Name of Object:

Cloak belonging to Sheikh Muhammad al-Khalili

Location:

Jerusalem

Holding Museum:

Islamic Museum, al-Aqsa Mosque / al-Haram al-Sharif

About Islamic Museum, al-Aqsa Mosque / al-Haram al-Sharif, Jerusalem

Date of Object:

Before hegira 1146 / AD 1734, during the lifetime of the original owner

Museum Inventory Number:

م/ ا/54

Material(s) / Technique(s):

Polychrome silk and cotton woven together with woollen threads.

Dimensions:

Length 145 cm, width 90 cm

Period / Dynasty:

Ottoman

Provenance:

Palestine or Syria.

Description:

A cloak ('Aba'a) or outer garment composed of small pieces (approximately 3 cm x 3 cm) sewn together. The pieces consist of woven silk and cotton stitched together with woollen thread. The background, in the form of polygons, is made up from interchanging colours that include yellow, red, green and black. The polygons are arranged within rectangles tightly woven in an elongated form, which would have made the wearer (Sheikh Muhammad al-Khalili) seem taller in stature than he was in reality. The woven section at the back of the garment between the shoulders is square, containing a circle of polygons arranged in circles, which become smaller by degrees as they move towards the centre of the circle. This gives the back of the cloak great depth and splendour. Two facing triangular sections in the corners of the square are red, while the two other corners are black. The garment has half sleeves finished with a band of green silk. This mode of outer garment was inspired by the asceticism and the piety of its wearer. It is made from very small pieces of cloth to make it appear as if it was woven from pieces of fabric. The Sheikh's cloak is considered a rarity, having survived in a complete state and in such beautiful condition.
Sheikh Muhammad al-Khalili was among the scholars of fiqh (Islamic Jurisprudence) in Jerusalem and one of the most important personalities of Palestine at the time. In view of his distinctive position he was buried in the Madrasa al-Ashrafiyya located at the western wall of the Haram al-Sharif. This honour was bestowed on a select group which did not exceed 10 Islamic personalities over the course of history. Sheikh al-Khalili was renowned for wearing this cloak which was preserved for more than two centuries in his burial chamber until it was transferred to the Islamic Museum.

View Short Description

The cloak of a scholar of fiqh (Islamic jurisprudence) and one of the most important personalities of Palestine in the AH 12th / AD 18th century. It covered his tomb. It is woven from small polygonal pieces in cotton and silk. The coat has half sleeves. This garment is a rare example to have survived almost completely intact.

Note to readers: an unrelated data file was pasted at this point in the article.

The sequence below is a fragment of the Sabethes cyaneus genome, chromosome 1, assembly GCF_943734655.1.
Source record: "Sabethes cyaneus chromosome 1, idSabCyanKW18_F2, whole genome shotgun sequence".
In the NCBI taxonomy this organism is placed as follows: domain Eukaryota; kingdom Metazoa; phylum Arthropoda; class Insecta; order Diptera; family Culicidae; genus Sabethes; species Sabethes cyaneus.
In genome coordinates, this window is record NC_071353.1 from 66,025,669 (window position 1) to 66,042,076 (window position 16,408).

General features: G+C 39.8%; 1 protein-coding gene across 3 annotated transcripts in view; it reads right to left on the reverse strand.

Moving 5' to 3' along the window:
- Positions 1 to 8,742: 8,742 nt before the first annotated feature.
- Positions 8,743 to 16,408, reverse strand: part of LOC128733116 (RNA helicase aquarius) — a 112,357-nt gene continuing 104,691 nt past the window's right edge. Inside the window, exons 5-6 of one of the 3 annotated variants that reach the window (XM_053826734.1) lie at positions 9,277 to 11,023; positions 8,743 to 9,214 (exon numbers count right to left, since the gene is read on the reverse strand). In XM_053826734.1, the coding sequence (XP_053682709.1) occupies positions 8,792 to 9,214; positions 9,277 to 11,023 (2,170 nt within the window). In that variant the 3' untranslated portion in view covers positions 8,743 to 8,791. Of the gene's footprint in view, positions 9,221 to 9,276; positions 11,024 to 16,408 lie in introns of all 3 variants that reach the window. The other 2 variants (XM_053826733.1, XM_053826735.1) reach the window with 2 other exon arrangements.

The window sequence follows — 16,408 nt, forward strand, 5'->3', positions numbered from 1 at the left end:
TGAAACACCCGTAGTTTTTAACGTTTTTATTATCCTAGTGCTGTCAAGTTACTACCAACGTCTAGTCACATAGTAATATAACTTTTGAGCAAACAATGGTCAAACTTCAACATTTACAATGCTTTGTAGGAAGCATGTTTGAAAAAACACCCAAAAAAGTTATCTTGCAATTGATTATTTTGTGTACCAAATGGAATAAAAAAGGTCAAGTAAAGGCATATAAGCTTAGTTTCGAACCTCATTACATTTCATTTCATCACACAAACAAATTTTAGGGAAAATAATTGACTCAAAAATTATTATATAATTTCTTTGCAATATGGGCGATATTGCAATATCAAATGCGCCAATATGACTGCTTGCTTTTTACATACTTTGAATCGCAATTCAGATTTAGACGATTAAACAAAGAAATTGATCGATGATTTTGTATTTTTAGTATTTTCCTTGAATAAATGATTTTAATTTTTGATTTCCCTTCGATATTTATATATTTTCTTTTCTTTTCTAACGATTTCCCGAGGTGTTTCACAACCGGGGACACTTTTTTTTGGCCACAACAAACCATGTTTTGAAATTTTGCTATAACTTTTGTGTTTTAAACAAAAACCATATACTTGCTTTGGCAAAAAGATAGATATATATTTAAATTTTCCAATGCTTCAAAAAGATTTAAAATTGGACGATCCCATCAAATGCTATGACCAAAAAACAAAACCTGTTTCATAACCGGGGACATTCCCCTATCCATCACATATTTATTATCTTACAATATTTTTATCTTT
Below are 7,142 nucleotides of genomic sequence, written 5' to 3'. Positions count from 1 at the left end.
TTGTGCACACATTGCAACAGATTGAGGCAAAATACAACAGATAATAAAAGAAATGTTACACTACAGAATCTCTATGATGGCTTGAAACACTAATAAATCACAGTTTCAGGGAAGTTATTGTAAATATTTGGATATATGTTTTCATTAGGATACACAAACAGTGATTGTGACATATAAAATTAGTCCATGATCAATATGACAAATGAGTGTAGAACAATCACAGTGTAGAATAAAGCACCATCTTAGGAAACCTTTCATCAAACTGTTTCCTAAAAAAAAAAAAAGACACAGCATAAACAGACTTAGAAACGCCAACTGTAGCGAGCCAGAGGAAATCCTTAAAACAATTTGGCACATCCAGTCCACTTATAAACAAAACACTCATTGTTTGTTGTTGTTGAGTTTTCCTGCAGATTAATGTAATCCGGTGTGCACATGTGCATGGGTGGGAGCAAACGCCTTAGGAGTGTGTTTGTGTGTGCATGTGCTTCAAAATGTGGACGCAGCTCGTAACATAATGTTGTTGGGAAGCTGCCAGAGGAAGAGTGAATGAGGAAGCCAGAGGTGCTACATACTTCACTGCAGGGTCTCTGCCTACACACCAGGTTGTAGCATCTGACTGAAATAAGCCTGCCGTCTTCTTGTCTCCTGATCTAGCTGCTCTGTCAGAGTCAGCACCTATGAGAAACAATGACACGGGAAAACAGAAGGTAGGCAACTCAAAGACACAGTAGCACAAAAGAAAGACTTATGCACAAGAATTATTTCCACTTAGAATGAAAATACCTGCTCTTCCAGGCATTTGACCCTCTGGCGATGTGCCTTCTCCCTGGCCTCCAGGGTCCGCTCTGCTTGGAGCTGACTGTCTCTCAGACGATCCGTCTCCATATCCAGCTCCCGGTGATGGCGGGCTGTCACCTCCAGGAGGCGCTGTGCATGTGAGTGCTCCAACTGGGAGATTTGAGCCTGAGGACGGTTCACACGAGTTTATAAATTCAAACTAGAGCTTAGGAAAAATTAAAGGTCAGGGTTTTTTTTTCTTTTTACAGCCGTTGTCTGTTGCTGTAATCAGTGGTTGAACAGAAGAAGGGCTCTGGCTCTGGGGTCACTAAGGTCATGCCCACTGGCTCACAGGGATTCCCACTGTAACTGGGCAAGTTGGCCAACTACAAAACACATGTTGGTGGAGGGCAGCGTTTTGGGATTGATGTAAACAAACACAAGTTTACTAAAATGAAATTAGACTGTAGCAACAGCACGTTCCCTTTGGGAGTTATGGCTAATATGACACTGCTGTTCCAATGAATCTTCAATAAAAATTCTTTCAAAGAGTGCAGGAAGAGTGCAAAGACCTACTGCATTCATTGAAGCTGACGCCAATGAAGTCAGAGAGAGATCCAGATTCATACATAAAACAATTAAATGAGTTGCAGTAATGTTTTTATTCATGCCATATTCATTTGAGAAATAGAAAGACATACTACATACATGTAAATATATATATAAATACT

Original Owner:

Sheikh Muhammad bin Muhammad Sharaf al-Din Khalili (d. AH 1146 / AD 1734)

How date and origin were established:

The garment is dated based on when the owner died.

How Object was obtained:

The garment was spread out close to the tomb of the Shaikh Muhammad al-Khalili in the floor level of Madrasa al-Ashrafiyya; it was then transferred at an unknown date to the Islamic Museum.

How provenance was established:

Silk was woven during this period in different regions of Syria and Palestine. It is not possible to be precise about where this garment was produced.

Citation of this web page:

Nazmi Al-Ju'beh "Cloak belonging to Sheikh Muhammad al-Khalili" in Discover Islamic Art, Museum With No Frontiers, 2018. http://www.discoverislamicart.org/database_item.php?id=object;ISL;pa;Mus01;39;en

Prepared by: Nazmi Al-Ju'behNazmi Al-Ju'beh

Nazmi Al-Ju'beh is an archaeologist and historian and Co-Director of RIWAQ, Centre for Architectural Conservation in Ramallah, Palestine. He studied at Birzeit University in Palestine and at Tübingen University in Germany. He taught at Birzeit University and at al-Quds University. He was Director of the Islamic Museum, al-Haram al-Sharif, Jerusalem, and directed various cultural heritage projects in Palestine, including surveys of archaeological and architectural sites. He was a major contributor to Pilgrimage, Sciences and Sufism: Islamic Art in the West Bank and Gaza (Vienna: MWNF, 2004) and is the author of numerous publications on the history, archaeology and cultural heritage of Palestine.

Copyedited by: Majd Musa
Translation by: Amal Sachedina (from the Arabic).
Translation copyedited by: Mandi Gomez

MWNF Working Number: PA 39

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Islamic Dynasties / Period

Ottomans


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